Peripheral Intravenous Cannula Insertion and Use in the Emergency Department

An Intervention Study

Tracey Hawkins, Jaimi H. Greenslade, Jessica Suna, Julian Williams, Claire M. Rickard, Matthew Jensen, Maria Donohue, Elizabeth Cho, Christopher Van Hise, Diana Egerton-Warburton, Louise Cullen

Research output: Contribution to journalArticleResearchpeer-review

4 Citations (Scopus)

Abstract

Objectives: The objective was to examine cannulation practice and effectiveness of a multimodal intervention to reduce peripheral intravenous cannula (PIVC) insertion in emergency department (ED) patients. Methods: A prospective before and after study and cost analysis was conducted at a single tertiary ED in Australia. Data were collected 24 hours a day for 2 weeks pre- and post implementation of a multimodal intervention. PIVC placement and utilization within 24 hours were evaluated in all eligible patients. Results: A total of 4,173 participants were included in the analysis. PIVCs were placed in 42.1% of patients' pre intervention and 32.4% post intervention, a reduction of 9.8% (95% confidence interval [CI] = 6.8 to –12.72%). PIVC usage within 24 hours of admission was 70.5% pre intervention and 83.4% post intervention, an increase of 12.9% (95% CI = 8.8% to 17.0%). Sixty-six patients were observed in the ED for cost analysis. The mean time per PIVC insertion was 15.3 (95% CI = 12.6 to 17.9) minutes. PIVC insertion cost, including staff time and consumables per participant, was A$22.79 (95% CI = A$19.35 to A$26.23). Conclusions: The intervention reduced PIVC placement in the ED and increased the percentage of PIVCs placed that were used. This program benefits patients and health services alike, with potential for large cost savings.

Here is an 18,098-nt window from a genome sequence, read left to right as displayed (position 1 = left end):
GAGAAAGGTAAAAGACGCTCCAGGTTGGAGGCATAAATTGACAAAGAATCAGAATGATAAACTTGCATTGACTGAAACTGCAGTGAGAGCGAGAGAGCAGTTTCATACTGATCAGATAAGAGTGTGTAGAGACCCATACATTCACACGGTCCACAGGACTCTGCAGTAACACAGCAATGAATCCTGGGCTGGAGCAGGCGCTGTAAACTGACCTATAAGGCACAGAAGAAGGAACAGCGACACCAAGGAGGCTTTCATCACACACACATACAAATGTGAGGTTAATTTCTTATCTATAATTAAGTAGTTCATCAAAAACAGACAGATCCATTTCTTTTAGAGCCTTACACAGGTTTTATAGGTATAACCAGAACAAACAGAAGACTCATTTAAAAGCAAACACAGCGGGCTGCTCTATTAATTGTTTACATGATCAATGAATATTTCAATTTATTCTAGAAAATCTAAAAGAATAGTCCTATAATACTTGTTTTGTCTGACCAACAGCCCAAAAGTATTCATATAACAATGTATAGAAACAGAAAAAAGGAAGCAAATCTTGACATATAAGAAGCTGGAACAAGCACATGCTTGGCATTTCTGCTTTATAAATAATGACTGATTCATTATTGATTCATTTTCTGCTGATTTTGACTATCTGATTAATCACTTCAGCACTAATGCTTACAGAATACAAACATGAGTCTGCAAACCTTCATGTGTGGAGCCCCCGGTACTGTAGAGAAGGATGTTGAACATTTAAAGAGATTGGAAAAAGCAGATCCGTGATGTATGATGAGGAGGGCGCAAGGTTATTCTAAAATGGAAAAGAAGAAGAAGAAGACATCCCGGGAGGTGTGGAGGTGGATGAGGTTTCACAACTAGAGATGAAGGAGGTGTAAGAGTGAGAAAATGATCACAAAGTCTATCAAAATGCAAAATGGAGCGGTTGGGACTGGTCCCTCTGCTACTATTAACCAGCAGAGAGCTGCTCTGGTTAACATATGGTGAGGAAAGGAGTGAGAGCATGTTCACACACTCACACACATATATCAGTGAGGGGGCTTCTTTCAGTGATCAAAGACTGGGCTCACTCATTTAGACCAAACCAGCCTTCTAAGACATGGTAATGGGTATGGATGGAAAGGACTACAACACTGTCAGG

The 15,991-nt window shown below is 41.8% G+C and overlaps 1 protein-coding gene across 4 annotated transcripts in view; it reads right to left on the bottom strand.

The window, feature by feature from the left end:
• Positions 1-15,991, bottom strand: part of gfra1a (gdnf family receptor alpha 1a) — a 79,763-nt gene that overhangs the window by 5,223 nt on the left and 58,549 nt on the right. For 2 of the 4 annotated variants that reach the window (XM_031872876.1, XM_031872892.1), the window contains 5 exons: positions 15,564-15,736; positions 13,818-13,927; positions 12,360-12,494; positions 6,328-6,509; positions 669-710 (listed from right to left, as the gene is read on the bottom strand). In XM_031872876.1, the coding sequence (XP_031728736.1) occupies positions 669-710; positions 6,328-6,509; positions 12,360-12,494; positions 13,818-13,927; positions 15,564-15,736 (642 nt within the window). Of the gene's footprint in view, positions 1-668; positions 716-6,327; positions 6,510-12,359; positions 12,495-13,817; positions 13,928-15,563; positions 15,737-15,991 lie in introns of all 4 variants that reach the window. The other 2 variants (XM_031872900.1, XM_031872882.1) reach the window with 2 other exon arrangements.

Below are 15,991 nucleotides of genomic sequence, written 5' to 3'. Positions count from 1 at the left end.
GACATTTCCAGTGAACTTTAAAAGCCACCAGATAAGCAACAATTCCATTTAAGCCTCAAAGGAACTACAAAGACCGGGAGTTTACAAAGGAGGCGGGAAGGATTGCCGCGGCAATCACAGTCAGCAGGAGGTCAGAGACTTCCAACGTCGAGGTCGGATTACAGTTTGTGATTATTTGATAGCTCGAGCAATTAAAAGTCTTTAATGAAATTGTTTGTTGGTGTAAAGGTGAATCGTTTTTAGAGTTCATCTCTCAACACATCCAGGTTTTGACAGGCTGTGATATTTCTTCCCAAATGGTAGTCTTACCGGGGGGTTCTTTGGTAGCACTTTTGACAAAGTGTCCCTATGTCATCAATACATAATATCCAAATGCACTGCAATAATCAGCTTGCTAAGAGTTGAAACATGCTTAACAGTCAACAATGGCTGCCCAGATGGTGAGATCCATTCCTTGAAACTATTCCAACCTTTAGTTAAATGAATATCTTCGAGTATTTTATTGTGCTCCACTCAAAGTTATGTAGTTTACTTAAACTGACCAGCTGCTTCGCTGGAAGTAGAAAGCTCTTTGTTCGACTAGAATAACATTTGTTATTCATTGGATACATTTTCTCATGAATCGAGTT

Original languageEnglish
Pages (from-to)26-32
Number of pages7
JournalAcademic Emergency Medicine
Volume25
Issue number1
DOIs
Publication statusPublished - 1 Jan 2018

Cite this

Hawkins, T., Greenslade, J. H., Suna, J., Williams, J., Rickard, C. M., Jensen, M., ... Cullen, L. (2018). Peripheral Intravenous Cannula Insertion and Use in the Emergency Department: An Intervention Study. Academic Emergency Medicine, 25(1), 26-32. https://doi.org/10.1111/acem.13335
Hawkins, Tracey ; Greenslade, Jaimi H. ; Suna, Jessica ; Williams, Julian ; Rickard, Claire M. ; Jensen, Matthew ; Donohue, Maria ; Cho, Elizabeth ; Hise, Christopher Van ; Egerton-Warburton, Diana ; Cullen, Louise. / Peripheral Intravenous Cannula Insertion and Use in the Emergency Department : An Intervention Study. In: Academic Emergency Medicine. 2018 ; Vol. 25, No. 1. pp. 26-32.